released. Others declared that the
government may start forced feed
ing, i
The members of the British cab
inet are guarded as they never have
been .before. Those who were in
the country have returned to Lon
don to make the task of guarding
easier. Even their children are
closely watched by the members of
Scotland Yard to prevent kidnap
ing. A special detail of officers has
gone to Lucerne, Switzerland, to
guard the premier. The government
office buildings in Downing street
i: C , u-j A .....
I iiicmuy uuiicywuiusu . iiu sui-
rounded by secret service men.
There is not the slightest sug-
?;estion at the government offices, .or
rom Lucerne of indications that
MacSwiney will be released.
Ball Players Greeted
: By Harding Today
(Continual Frow rfl Of) V
til government, on the home grounds,
with all the home fans behind us,
and team play when we represent
America in the a1lthc-world Series,
There are too many men batting
above .300 to rely oft one hitter.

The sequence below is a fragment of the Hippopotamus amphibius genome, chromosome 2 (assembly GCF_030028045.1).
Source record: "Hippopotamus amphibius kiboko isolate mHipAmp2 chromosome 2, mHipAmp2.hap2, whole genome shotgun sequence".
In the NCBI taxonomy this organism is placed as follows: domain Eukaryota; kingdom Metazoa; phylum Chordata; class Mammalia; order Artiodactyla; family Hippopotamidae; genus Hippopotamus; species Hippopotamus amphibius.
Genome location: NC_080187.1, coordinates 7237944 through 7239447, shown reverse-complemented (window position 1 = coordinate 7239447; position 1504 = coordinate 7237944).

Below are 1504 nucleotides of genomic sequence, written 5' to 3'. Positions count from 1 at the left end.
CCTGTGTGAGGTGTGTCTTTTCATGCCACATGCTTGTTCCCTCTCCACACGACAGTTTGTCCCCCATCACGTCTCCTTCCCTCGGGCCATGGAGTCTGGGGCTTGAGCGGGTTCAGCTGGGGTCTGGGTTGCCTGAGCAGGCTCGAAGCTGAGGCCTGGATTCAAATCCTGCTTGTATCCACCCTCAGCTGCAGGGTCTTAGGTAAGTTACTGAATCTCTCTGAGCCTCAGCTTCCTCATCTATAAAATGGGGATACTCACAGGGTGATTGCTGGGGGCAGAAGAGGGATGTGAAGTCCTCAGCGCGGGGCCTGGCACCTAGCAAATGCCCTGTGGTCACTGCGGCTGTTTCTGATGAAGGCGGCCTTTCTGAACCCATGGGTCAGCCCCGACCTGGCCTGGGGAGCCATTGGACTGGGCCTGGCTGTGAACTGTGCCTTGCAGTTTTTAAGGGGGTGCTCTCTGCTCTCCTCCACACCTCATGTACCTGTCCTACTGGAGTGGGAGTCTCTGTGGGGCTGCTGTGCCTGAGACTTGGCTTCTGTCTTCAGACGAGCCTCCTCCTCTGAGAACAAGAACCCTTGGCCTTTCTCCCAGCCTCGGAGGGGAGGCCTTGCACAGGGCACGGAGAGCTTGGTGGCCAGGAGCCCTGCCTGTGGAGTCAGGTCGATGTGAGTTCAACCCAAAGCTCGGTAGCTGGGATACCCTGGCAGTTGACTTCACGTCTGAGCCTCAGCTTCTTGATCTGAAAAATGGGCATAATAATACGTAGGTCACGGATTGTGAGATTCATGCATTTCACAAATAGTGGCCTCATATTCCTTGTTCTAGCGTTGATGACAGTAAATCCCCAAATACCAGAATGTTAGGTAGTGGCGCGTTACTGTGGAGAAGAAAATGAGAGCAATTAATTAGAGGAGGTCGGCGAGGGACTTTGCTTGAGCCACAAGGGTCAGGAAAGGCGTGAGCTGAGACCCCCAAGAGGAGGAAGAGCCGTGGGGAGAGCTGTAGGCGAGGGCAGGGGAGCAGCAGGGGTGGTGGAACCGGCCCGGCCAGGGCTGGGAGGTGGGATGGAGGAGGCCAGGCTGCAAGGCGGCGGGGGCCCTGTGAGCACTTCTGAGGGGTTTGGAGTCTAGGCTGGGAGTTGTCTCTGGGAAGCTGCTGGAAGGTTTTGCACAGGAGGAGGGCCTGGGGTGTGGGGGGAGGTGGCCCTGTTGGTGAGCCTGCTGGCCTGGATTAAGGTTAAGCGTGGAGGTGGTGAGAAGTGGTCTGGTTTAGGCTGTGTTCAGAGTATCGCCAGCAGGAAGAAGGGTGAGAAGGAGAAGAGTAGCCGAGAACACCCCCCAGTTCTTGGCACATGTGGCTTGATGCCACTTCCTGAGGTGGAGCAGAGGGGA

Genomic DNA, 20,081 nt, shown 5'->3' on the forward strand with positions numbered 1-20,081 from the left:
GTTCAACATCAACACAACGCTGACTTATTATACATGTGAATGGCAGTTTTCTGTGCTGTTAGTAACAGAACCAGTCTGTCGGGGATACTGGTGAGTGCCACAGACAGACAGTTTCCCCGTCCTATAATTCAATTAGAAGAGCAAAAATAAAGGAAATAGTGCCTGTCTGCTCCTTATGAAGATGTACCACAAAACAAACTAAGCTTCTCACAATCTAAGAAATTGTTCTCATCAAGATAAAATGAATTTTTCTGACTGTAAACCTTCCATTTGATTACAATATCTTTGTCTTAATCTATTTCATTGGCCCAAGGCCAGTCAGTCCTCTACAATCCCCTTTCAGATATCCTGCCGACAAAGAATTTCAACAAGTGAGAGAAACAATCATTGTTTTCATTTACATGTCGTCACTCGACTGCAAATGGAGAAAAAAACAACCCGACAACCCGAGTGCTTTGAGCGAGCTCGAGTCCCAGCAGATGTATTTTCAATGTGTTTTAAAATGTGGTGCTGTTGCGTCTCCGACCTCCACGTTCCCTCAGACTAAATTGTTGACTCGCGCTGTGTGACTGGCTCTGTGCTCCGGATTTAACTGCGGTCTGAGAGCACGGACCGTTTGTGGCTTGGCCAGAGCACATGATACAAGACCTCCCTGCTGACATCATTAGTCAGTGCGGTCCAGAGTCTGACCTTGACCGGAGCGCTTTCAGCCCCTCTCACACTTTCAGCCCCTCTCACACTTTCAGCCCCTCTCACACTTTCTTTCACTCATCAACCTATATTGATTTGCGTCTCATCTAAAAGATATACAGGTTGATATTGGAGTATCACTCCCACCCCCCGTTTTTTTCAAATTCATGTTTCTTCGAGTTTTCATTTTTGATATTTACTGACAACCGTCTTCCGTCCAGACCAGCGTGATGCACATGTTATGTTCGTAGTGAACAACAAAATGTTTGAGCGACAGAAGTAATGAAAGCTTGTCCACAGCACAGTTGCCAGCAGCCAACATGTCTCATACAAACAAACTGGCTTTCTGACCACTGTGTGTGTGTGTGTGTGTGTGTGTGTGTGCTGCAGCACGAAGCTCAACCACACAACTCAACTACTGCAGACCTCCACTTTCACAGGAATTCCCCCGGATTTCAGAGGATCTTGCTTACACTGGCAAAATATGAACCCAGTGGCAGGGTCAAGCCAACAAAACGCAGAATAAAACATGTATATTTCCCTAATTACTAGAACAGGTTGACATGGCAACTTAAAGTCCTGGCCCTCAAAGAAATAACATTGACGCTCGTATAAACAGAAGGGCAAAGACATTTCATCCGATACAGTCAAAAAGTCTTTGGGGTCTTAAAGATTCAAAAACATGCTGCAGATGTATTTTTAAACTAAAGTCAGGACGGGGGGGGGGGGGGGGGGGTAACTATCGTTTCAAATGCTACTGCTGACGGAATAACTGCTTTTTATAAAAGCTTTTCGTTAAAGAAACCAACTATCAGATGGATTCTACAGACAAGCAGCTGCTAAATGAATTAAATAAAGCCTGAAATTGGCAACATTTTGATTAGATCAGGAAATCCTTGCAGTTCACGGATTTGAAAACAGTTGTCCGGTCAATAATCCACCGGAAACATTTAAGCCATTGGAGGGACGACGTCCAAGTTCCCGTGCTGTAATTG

Stand by Rules.
"And I am advocating something
more play according to the rule-.
The rules in the supreme American
game are in the federal constitution
and the umpire is the American peo
ple. There was a meeting of league
officials where the contending team
tried a squeeze play, arid expected
to score 6 to 1. against the United
States. But the American senate
was ready with the .ball at the plate
and we are still flying our pennant,
which we won at home and hold
respected throughout the world."
In his talk to the teachers Sena
tor Harding prnised the profession
jnd said it carried "one of the most
profound respcnsibilities given to
any man or woman."
Crisis in Education.
"The disadvantages that beset
your profession," he continued, "in
dicate a serious menace to our na
tional institutions. It is, indeed, a